A BILL filed at the Senate seeks to defer the payment of student loans in both public and private schools during disasters and similar emergencies, including the coronavirus pandemic.
Senate Bill 975 proposes to provide a moratorium on the collection of all fees, charges, and costs relating to student loan programs in colleges, universities, and technical-vocational education institutions.
“Many of our compatriots have lost their jobs and sources of income due to calamities such as earthquakes, typhoons, and most recently, due to the pandemic. That is why I am promoting this bill to reduce the burden of parents who send their children to school in times when they are hit by a disaster or pandemic,” Senator Manuel “Lito” M. Lapid said in a statement on Wednesday.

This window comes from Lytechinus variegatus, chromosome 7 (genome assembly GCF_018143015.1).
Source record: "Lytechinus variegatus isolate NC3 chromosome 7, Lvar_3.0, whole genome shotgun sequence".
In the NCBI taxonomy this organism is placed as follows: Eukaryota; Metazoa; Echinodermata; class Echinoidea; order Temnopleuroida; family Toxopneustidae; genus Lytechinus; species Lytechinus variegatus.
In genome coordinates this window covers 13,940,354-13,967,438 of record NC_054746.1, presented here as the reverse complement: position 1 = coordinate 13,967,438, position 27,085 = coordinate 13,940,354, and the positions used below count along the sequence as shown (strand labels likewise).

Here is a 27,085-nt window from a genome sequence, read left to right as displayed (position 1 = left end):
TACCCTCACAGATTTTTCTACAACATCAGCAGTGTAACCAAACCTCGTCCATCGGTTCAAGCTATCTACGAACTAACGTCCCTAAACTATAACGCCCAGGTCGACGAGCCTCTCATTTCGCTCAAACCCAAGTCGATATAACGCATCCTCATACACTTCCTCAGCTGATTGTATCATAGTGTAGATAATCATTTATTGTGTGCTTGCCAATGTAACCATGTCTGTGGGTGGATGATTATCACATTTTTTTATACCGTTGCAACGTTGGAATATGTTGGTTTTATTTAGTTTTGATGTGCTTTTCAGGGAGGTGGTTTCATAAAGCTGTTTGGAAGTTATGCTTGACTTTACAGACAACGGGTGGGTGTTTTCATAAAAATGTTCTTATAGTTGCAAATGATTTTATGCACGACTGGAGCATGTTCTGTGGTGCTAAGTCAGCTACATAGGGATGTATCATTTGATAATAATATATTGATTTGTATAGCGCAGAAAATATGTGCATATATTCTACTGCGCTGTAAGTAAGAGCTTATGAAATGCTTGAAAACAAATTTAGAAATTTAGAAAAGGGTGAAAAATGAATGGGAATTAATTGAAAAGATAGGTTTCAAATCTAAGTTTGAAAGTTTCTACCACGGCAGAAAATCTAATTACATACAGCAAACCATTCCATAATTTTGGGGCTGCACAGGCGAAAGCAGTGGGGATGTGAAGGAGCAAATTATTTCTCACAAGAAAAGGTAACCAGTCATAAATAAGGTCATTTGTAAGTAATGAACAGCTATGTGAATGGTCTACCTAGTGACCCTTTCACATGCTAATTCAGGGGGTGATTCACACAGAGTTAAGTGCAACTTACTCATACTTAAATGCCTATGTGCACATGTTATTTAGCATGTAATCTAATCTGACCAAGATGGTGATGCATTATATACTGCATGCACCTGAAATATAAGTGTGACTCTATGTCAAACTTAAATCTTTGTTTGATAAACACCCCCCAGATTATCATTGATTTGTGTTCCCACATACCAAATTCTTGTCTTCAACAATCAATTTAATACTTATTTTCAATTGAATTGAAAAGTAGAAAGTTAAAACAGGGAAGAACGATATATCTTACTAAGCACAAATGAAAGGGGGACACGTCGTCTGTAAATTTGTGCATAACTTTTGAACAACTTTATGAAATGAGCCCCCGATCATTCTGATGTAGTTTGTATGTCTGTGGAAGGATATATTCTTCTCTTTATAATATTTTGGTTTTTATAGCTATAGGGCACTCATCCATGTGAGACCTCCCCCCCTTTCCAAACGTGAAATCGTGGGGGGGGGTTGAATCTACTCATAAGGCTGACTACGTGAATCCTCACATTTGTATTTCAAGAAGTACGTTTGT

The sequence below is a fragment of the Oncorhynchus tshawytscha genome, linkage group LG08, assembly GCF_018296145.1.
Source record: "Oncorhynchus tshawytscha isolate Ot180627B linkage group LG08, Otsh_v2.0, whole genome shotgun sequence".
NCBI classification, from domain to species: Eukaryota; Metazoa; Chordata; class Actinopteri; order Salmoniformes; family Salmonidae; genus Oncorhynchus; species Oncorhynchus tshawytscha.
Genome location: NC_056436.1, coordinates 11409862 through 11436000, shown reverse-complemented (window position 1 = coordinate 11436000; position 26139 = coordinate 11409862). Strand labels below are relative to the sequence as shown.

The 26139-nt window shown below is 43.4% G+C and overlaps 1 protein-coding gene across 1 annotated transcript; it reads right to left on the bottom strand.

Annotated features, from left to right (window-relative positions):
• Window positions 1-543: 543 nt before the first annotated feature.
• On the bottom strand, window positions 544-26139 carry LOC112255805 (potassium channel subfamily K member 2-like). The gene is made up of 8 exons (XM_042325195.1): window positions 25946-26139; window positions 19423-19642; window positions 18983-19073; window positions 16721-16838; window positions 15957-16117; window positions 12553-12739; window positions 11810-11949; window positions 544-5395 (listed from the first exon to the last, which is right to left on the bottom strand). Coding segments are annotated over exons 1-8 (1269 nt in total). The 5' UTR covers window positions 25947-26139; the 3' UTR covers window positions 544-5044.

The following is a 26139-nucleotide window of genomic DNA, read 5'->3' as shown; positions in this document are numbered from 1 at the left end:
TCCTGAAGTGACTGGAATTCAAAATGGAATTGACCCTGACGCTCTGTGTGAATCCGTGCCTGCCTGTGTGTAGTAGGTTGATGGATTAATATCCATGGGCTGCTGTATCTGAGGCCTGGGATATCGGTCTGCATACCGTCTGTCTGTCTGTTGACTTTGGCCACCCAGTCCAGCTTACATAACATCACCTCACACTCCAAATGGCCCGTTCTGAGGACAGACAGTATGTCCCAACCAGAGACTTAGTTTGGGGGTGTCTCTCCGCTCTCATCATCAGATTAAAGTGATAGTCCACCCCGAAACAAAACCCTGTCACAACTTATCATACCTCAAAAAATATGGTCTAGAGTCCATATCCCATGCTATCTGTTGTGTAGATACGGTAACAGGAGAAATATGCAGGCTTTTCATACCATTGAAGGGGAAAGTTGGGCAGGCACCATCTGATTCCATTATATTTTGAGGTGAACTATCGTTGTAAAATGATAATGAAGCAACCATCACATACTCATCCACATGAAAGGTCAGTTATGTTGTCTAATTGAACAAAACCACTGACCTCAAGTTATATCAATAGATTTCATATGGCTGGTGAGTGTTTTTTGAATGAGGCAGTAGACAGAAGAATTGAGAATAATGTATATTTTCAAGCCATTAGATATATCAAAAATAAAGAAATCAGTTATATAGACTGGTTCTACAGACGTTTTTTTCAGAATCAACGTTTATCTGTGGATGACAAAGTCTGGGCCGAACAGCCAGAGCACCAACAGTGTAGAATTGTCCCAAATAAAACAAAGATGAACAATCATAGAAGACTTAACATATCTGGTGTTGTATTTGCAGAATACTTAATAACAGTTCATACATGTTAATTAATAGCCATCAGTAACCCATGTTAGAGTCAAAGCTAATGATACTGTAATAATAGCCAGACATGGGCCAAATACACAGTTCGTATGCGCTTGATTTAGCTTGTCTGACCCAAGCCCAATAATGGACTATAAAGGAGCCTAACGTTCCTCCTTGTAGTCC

“Let’s aim to temporarily ease the burden of families affected by the disaster in any student loan liability, so that they can focus on more basic and important daily expenses,” he added.
The moratorium would cover the period from the declaration of a national and local state of calamity or emergency, to 30 days after its termination. If this period exceeds 60 days, the payment of the student loan and related fees will be further deferred until the next semester or term.
The bill also protects the enrollment or graduation eligibility of students availing of the moratorium.
Under the bill, no government subsidy will be provided to private schools to cover potential cash flow problems, according to the head of Mr. Lapid’s legislative office, Abelardo P. Maglanque.
“For short term situations, the schools will be expected to absorb the financial hit to be caused by the deferment,” Mr. Maglangue told BusinessWorld in a Viber message.
“But for longer terms, we are open to looking into government financial institutions to come in and take over,” he added.
Mr. Lapid said they aim to have the bill approved “as soon as possible.” If passed into law, it will be applied retroactively for those affected by the coronavirus health emergency. — Alyssa Nicole O. Tan